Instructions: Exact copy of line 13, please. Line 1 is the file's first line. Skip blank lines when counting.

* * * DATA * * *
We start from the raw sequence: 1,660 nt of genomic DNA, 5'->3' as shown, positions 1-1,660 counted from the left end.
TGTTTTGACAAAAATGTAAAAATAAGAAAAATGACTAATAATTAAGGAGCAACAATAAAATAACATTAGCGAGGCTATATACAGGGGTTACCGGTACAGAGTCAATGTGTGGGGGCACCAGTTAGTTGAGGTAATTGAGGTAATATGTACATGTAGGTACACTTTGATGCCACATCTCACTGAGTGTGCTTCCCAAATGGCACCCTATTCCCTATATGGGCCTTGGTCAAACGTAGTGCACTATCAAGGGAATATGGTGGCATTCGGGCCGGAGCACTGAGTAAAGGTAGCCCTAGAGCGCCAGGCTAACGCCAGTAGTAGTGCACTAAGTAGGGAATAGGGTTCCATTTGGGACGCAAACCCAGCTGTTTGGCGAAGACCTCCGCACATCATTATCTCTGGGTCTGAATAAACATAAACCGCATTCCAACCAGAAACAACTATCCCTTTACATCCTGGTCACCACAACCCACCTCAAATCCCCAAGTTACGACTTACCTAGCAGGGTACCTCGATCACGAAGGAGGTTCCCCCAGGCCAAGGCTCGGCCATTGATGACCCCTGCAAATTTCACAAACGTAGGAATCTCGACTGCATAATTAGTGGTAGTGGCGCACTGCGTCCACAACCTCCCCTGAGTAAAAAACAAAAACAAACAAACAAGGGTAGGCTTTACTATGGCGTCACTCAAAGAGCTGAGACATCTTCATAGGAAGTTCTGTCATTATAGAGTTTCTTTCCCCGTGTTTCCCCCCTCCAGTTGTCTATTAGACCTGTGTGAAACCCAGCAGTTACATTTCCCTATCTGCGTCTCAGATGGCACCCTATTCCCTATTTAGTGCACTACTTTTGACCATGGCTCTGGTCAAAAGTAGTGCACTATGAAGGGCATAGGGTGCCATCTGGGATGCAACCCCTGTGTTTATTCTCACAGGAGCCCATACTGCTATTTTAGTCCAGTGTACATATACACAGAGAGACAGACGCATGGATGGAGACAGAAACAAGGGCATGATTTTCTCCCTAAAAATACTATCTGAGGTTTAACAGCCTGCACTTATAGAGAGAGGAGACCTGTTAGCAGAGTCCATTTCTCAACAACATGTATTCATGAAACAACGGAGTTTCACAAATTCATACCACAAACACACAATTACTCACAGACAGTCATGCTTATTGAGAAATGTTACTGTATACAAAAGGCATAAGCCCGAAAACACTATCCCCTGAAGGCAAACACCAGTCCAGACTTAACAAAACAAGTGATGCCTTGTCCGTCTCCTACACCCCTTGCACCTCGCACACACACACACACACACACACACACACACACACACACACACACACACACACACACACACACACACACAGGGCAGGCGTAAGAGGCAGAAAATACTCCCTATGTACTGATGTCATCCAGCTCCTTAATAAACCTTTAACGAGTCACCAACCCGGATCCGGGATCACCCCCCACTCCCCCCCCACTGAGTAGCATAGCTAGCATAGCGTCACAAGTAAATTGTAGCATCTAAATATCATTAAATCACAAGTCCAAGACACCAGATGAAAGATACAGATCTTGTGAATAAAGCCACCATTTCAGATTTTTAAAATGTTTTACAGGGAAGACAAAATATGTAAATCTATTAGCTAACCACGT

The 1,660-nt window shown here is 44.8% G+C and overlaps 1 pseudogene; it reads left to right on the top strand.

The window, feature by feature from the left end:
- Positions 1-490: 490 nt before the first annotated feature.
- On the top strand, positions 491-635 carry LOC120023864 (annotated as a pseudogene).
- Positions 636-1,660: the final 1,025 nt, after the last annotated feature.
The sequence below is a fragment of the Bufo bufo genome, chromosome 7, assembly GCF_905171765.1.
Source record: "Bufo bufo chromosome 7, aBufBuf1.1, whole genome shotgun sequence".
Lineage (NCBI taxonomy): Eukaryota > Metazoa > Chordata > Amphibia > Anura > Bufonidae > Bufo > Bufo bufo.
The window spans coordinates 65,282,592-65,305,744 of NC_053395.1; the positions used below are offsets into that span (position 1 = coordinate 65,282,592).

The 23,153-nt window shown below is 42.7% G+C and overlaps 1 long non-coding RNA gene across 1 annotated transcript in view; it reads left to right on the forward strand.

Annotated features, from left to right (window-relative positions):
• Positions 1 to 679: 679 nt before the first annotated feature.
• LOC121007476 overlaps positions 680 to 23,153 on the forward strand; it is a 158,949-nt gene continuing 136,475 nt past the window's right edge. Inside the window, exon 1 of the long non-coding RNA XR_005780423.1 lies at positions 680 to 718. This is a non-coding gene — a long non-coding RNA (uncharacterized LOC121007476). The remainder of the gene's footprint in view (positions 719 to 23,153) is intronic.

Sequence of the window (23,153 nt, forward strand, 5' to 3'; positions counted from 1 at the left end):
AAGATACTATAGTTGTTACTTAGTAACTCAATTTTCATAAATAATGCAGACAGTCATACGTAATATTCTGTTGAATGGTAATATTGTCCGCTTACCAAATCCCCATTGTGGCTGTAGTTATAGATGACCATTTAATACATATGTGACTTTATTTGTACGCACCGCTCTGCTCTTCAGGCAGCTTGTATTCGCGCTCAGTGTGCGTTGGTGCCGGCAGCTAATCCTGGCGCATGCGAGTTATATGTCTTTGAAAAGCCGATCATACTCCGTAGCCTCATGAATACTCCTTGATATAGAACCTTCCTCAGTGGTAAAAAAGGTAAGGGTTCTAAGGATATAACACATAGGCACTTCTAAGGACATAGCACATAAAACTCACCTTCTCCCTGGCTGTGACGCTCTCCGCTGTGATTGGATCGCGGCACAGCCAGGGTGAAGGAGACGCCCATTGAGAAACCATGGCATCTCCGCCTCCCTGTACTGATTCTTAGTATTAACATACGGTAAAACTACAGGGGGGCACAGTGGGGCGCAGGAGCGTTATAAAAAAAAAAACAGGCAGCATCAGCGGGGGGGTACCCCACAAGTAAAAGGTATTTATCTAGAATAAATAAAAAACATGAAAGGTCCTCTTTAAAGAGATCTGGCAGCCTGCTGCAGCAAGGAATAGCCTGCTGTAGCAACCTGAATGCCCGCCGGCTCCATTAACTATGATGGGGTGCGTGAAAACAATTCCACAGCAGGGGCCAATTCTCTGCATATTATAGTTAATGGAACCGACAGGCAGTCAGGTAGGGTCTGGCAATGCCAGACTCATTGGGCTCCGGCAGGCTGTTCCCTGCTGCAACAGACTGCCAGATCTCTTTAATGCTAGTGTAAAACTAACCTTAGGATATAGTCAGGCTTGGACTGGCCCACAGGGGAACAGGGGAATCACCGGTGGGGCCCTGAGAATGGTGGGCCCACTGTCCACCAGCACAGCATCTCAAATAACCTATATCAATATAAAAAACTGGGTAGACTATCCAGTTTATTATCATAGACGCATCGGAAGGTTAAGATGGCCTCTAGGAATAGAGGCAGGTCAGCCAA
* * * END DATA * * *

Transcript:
Annotated features, from left to right (window-relative positions):